Virginia Study Claims Sports Betting Could Bring $55 Million Annually

Virginia Study Claims Sports Betting Could Bring $55 Million Annually

A study, conducted by The Innovation Group and Regulatory Management Counselors alongside the Joint Legislative Audit and Review Commission, has determined that sports betting could bring up to $55 million annually in tax revenue to the state of Virginia.

The 202-page report broke down various avenues of possible legalization for Virginia’s lawmakers including sports betting, online casinos, and physical casinos.

The study’s introduction states, “A fully developed sports wagering industry in Virginia could generate up to $55 million in annual gaming tax revenue for the state, depending on how it is structured, and online casino gaming could generate about $84 million each year.

“Unlike online casino gaming, which would most likely depend on the opening of casinos, sports wagering could be implemented without casinos and could be offered sooner.”

Source: virginia.gov

Virginia legislators submitted four bills to the 2019 legislative schedule with all four failing to garner enough support to move to the Governor’s desk for signature.

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Why Did the Study Suggest Online Betting Only Could Be Successful?

One of the more surprising suggestions from the study came in the form of adopting just online sports betting instead of waiting for the creation of physical sportsbooks.

The study said that implementing casinos after passing initial gaming laws could take upward of four years, although sports betting could come sooner if proper regulations were implemented and online operators were licensed.

On page 165 of the report reads, “It is possible for Virginia to launch sports betting ahead of potential casino operations by passing legislation to allow the Virginia Lottery, or a new Virginia gaming oversight agency, to regulate and oversee a sports wagering market.

“Virginia could offer sports wagering before casinos became operational by using existing pari-mutuel wagering facilities as sportsbook locations, using solely an online model, or through a combination of both.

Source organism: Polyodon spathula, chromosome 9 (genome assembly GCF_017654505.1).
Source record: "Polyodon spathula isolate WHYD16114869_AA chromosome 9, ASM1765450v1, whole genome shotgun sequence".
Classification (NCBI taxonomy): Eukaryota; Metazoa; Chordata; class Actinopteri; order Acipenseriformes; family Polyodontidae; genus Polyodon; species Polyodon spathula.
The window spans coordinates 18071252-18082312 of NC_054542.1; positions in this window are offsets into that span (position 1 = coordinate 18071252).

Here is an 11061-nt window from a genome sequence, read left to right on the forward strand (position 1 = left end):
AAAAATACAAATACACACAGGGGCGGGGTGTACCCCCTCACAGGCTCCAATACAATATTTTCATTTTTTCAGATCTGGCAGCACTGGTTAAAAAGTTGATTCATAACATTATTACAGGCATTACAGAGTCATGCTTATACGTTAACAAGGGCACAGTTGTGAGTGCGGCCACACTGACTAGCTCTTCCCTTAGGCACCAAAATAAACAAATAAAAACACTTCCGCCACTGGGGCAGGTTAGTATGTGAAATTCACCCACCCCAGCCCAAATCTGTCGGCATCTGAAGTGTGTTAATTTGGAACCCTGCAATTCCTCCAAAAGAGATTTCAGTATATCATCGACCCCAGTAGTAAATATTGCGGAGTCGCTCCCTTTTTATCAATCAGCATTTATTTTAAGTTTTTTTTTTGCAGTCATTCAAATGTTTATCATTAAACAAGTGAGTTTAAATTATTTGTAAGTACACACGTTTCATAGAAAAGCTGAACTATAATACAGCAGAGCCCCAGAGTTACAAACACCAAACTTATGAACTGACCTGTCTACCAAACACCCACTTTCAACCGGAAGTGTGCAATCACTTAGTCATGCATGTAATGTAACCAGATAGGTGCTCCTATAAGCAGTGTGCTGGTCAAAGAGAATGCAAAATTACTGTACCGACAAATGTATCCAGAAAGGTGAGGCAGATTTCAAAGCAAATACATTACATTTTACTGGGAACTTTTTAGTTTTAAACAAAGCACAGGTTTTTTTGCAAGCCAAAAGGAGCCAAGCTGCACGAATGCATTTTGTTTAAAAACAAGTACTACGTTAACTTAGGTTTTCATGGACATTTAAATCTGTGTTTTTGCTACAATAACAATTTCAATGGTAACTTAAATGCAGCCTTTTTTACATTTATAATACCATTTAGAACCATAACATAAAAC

“Virginia is unique because it is considering adding both sports wagering and casino gaming at the same time. Others states that have legalized sports wagering in recent years have had either an established casino industry or adopted sports wagering as a standalone expansion of gaming.

Source: virginia.gov

If the state chooses to go online sports betting only before casinos become operational, the wagering market would have a head start on the casino side of legalization in Virginia.

This possibility could provide immediate tax revenue as the state waited for the casinos to be built, but the study warns that by rushing for quick money, the casinos could become less attractive to outside sportsbooks.

On page 165-66 of the report, it states, “a fully online sports wagering product, with approximately four years to be implemented and mature (the time expected before casinos could be developed), could result in the sports wagering market being fully served before casinos were operational.

As a result, casinos could have difficulty attracting interested, high-quality, third-party sportsbook operators because of the perceived lack of potential for further market growth.”

Source: virginia.gov

The comprehensive study addressed a host of considerations that lawmakers will need to vet and assess before laws can be drawn up by legislators.

Since the state is completely barren of casinos, the timetable will undoubtedly be years in the making before local bettors will be able to place a wager.

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